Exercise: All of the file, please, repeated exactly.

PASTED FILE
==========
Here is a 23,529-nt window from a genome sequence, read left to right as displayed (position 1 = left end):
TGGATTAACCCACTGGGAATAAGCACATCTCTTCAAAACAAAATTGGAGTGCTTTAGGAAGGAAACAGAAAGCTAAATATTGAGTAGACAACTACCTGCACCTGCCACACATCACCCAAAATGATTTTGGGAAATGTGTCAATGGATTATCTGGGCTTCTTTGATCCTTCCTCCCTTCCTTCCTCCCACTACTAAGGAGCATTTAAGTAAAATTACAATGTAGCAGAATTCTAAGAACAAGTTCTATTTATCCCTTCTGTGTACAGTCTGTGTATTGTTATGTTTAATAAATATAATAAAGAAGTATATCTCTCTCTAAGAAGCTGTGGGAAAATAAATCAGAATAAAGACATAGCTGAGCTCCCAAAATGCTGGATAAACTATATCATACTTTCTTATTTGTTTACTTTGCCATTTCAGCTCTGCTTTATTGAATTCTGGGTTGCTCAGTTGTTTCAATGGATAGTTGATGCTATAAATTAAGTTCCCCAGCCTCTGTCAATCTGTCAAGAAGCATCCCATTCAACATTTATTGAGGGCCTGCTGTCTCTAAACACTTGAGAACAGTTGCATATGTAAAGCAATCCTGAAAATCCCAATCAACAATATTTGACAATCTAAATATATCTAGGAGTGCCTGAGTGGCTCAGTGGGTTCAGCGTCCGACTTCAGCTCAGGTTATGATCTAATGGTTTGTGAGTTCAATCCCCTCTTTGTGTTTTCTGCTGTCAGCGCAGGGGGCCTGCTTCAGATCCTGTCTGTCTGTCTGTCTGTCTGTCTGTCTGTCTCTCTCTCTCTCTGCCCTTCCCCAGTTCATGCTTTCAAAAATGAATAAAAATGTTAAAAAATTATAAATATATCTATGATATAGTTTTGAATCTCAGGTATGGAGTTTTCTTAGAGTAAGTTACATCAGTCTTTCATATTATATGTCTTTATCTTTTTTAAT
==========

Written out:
Here is a 23,529-nt window from a genome sequence, read left to right as displayed (position 1 = left end):
TGGATTAACCCACTGGGAATAAGCACATCTCTTCAAAACAAAATTGGAGTGCTTTAGGAAGGAAACAGAAAGCTAAATATTGAGTAGACAACTACCTGCACCTGCCACACATCACCCAAAATGATTTTGGGAAATGTGTCAATGGATTATCTGGGCTTCTTTGATCCTTCCTCCCTTCCTTCCTCCCACTACTAAGGAGCATTTAAGTAAAATTACAATGTAGCAGAATTCTAAGAACAAGTTCTATTTATCCCTTCTGTGTACAGTCTGTGTATTGTTATGTTTAATAAATATAATAAAGAAGTATATCTCTCTCTAAGAAGCTGTGGGAAAATAAATCAGAATAAAGACATAGCTGAGCTCCCAAAATGCTGGATAAACTATATCATACTTTCTTATTTGTTTACTTTGCCATTTCAGCTCTGCTTTATTGAATTCTGGGTTGCTCAGTTGTTTCAATGGATAGTTGATGCTATAAATTAAGTTCCCCAGCCTCTGTCAATCTGTCAAGAAGCATCCCATTCAACATTTATTGAGGGCCTGCTGTCTCTAAACACTTGAGAACAGTTGCATATGTAAAGCAATCCTGAAAATCCCAATCAACAATATTTGACAATCTAAATATATCTAGGAGTGCCTGAGTGGCTCAGTGGGTTCAGCGTCCGACTTCAGCTCAGGTTATGATCTAATGGTTTGTGAGTTCAATCCCCTCTTTGTGTTTTCTGCTGTCAGCGCAGGGGGCCTGCTTCAGATCCTGTCTGTCTGTCTGTCTGTCTGTCTGTCTGTCTCTCTCTCTCTCTGCCCTTCCCCAGTTCATGCTTTCAAAAATGAATAAAAATGTTAAAAAATTATAAATATATCTATGATATAGTTTTGAATCTCAGGTATGGAGTTTTCTTAGAGTAAGTTACATCAGTCTTTCATATTATATGTCTTTATCTTTTTTAAT